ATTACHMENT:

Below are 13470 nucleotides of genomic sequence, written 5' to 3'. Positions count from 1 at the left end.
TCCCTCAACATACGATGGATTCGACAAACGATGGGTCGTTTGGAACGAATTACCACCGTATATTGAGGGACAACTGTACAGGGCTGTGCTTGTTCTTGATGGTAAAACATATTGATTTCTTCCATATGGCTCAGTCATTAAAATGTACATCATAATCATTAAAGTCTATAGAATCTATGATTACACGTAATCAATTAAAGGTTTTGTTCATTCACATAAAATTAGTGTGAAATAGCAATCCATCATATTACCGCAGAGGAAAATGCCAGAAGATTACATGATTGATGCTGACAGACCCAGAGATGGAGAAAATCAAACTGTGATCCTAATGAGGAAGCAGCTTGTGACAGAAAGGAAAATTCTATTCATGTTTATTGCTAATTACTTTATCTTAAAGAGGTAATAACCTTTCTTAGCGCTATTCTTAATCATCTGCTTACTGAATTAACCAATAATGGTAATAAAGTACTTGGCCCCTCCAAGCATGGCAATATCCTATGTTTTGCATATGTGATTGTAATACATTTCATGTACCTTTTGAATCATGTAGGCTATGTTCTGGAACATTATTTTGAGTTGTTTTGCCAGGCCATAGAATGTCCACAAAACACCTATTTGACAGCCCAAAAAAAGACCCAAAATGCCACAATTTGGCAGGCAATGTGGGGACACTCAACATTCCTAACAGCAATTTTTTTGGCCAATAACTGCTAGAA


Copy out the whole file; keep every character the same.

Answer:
Below are 13470 nucleotides of genomic sequence, written 5' to 3'. Positions count from 1 at the left end.
TCCCTCAACATACGATGGATTCGACAAACGATGGGTCGTTTGGAACGAATTACCACCGTATATTGAGGGACAACTGTACAGGGCTGTGCTTGTTCTTGATGGTAAAACATATTGATTTCTTCCATATGGCTCAGTCATTAAAATGTACATCATAATCATTAAAGTCTATAGAATCTATGATTACACGTAATCAATTAAAGGTTTTGTTCATTCACATAAAATTAGTGTGAAATAGCAATCCATCATATTACCGCAGAGGAAAATGCCAGAAGATTACATGATTGATGCTGACAGACCCAGAGATGGAGAAAATCAAACTGTGATCCTAATGAGGAAGCAGCTTGTGACAGAAAGGAAAATTCTATTCATGTTTATTGCTAATTACTTTATCTTAAAGAGGTAATAACCTTTCTTAGCGCTATTCTTAATCATCTGCTTACTGAATTAACCAATAATGGTAATAAAGTACTTGGCCCCTCCAAGCATGGCAATATCCTATGTTTTGCATATGTGATTGTAATACATTTCATGTACCTTTTGAATCATGTAGGCTATGTTCTGGAACATTATTTTGAGTTGTTTTGCCAGGCCATAGAATGTCCACAAAACACCTATTTGACAGCCCAAAAAAAGACCCAAAATGCCACAATTTGGCAGGCAATGTGGGGACACTCAACATTCCTAACAGCAATTTTTTTGGCCAATAACTGCTAGAA